As Remembrance Day drew closer yearly, Superintendent Hugh Ferguson Jr. would get a call from his father reminding him that he would be attending the annual event at police headquarters.
That call didn’t come this year as Hugh Ferguson Sr. passed away last August at age 89.
For many years, he was the Master of Ceremony at the Toronto Police Service’s Remembrance Day event and he read ‘In Flanders Field.’
“His death is still fresh and there is a void obviously,” said his son who carried on the tradition by reading the war poem. “Getting dressed up and coming here for this was an annual thing that we both looked forward to. This was very important to him. He had that thick Scottish brogue and enjoyed speaking. He used to come down here on his own, but I picked him up as he got older.”
Ferguson Sr. was a TPS officer for 38 years before retiring in 1992 as a Staff Inspector.
He co-founded the Chief’s Ceremonial Unit and was also an active member of the Police Soccer Team, Pipe Band, Widows and Orphans, Amateur Athletic Association, Police Credit Union and several amateur sports organizations.
Toronto police officers who have served on peacekeeping and training missions, along with war veterans, gathered in the Grenville lobby for this year’s Remembrance Day service, marking the 104th year of the first Armistice on the 11th hour of the 11th day of the 11th month.
The names of the TPS officers who died in World War I & II are inscribed on plaques as part of a Toronto Police Military Veterans Association (TPMVA) Memorial.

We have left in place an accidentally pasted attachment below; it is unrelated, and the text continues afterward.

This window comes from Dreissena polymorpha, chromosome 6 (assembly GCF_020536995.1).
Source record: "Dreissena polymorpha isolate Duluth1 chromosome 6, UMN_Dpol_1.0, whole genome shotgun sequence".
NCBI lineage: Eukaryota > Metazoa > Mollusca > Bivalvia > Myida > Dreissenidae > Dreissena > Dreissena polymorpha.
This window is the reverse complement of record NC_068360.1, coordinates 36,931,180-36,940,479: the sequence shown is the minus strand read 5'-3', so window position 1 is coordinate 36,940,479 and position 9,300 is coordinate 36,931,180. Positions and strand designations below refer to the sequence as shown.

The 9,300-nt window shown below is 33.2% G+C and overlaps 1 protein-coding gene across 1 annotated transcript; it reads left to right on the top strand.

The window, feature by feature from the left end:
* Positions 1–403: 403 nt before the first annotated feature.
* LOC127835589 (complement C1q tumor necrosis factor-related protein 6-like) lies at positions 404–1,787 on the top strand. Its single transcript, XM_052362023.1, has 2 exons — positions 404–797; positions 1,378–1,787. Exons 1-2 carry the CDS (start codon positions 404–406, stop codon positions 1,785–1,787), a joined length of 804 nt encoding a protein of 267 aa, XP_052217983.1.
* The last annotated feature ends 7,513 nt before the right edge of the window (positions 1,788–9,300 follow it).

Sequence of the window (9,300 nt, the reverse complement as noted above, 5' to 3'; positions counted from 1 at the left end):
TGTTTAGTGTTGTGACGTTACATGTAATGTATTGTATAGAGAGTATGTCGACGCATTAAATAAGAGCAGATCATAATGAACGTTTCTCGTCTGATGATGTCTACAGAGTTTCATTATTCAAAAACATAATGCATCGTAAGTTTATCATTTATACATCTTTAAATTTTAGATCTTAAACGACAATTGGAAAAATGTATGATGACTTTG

“This day is very significant when we think about the large number of our members who lost their lives while trying to ensure our freedom,” said Acting Chief Lauren Pogue. “It is important for us to always remember those who gave their lives on our behalf.”
Chief James Ramer, Toronto Police Services Board Chair Jim Hart and TPMVA Past President and World War II veteran Jack Reid laid wreathes in honour of the fallen.
Retired Staff Sergeant Gord Barrett paid tribute to family member and close friend Frederick Topham by laying a wreath in his honour. Topham was Barrett’s great-great-uncle.
A medical orderly who parachuted with his battalion into a strongly defended area east of the Rhine during World War Two, Topham was a recipient of the Victoria Cross, the highest and most prestigious award for gallantry. He died in 1974.
Staff Superintendent Peter Code was the Master of Ceremony.
This was the first Remembrance Day ceremony in which a relative of our First World War Fallen attended the service. Lauren Gillen, great-niece of Police Constable Charles Leo Gillen, who was killed in action during the Battle of Mont Sorrel in Belgium in 1916, attended on behalf of her family. After the ceremony she was presented with a Toeonto Police Military Veterans Association challenge coin.
Also in the display cabinet in the Grenville Lobby, a collection of congratulatory letters from dignitaries marking the occasion of the 100th anniversary of the TPMVA were posted.